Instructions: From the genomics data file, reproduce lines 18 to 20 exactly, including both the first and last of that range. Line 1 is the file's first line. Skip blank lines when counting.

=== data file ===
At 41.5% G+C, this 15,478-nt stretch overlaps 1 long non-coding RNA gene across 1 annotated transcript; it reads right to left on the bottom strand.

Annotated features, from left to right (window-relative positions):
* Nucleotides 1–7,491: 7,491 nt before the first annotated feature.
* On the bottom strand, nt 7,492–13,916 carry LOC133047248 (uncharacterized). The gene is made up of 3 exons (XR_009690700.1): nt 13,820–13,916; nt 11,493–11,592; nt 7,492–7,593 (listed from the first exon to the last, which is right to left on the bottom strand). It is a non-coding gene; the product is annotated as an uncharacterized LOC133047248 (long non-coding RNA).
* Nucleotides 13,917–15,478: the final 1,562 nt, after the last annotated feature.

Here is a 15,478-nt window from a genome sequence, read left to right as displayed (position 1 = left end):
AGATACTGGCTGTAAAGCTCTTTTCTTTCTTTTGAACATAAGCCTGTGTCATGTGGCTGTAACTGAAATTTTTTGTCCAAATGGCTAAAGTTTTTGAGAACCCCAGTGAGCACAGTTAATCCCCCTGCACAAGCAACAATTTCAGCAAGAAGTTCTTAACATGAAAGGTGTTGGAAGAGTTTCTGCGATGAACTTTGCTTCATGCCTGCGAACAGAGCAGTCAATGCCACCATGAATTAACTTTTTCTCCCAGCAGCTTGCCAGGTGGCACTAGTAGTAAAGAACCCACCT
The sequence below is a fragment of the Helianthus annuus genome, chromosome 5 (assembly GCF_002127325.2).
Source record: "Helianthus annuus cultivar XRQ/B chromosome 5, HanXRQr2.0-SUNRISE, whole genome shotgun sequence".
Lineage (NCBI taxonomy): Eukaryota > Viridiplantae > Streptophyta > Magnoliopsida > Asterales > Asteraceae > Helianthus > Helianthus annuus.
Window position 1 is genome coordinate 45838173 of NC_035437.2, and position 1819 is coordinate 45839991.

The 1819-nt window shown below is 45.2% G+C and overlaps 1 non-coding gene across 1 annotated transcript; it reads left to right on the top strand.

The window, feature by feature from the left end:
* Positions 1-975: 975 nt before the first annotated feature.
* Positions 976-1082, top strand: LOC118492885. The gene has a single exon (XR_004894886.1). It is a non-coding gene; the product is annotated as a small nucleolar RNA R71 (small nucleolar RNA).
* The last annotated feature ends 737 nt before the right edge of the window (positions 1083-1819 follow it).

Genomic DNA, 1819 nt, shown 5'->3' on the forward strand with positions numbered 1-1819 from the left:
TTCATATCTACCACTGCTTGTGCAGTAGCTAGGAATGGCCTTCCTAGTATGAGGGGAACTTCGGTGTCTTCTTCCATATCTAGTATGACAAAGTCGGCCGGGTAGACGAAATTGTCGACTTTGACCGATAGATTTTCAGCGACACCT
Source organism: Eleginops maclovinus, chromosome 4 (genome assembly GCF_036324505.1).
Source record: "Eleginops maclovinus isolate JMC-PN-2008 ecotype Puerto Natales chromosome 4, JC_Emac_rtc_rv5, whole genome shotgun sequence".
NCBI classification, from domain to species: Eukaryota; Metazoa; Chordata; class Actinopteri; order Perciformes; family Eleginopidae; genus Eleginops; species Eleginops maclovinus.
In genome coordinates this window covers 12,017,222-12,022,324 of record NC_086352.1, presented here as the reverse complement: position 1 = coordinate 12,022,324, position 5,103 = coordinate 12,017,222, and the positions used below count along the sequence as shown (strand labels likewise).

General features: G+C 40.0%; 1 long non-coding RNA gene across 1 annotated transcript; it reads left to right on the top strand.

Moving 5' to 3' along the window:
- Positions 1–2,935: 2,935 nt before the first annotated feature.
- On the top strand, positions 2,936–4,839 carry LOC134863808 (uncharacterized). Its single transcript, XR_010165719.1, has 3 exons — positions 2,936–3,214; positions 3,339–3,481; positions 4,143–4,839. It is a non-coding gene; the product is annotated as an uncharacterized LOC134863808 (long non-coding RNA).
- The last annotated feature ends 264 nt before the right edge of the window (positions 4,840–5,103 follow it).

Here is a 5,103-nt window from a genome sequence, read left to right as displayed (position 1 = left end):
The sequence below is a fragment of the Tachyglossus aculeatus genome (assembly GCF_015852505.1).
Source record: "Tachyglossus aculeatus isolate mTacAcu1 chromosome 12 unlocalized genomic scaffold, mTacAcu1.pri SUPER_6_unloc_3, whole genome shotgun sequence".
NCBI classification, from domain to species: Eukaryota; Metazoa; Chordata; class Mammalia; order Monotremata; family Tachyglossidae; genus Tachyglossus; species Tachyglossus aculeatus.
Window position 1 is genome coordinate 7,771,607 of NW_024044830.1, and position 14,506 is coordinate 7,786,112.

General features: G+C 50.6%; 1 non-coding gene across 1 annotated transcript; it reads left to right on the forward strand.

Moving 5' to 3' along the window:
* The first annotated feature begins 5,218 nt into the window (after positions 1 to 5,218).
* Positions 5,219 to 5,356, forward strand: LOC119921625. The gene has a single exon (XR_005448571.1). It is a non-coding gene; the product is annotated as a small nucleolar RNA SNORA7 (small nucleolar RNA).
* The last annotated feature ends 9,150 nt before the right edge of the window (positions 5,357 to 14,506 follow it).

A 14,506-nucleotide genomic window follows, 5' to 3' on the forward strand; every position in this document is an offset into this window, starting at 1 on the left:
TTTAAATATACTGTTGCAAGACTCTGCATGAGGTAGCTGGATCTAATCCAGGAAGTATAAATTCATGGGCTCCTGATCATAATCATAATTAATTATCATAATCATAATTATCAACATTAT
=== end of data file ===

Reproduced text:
TTCATATCTACCACTGCTTGTGCAGTAGCTAGGAATGGCCTTCCTAGTATGAGGGGAACTTCGGTGTCTTCTTCCATATCTAGTATGACAAAGTCGGCCGGGTAGACGAAATTGTCGACTTTGACCGATAGATTTTCAGCGACACCT
Source organism: Eleginops maclovinus, chromosome 4 (genome assembly GCF_036324505.1).
Source record: "Eleginops maclovinus isolate JMC-PN-2008 ecotype Puerto Natales chromosome 4, JC_Emac_rtc_rv5, whole genome shotgun sequence".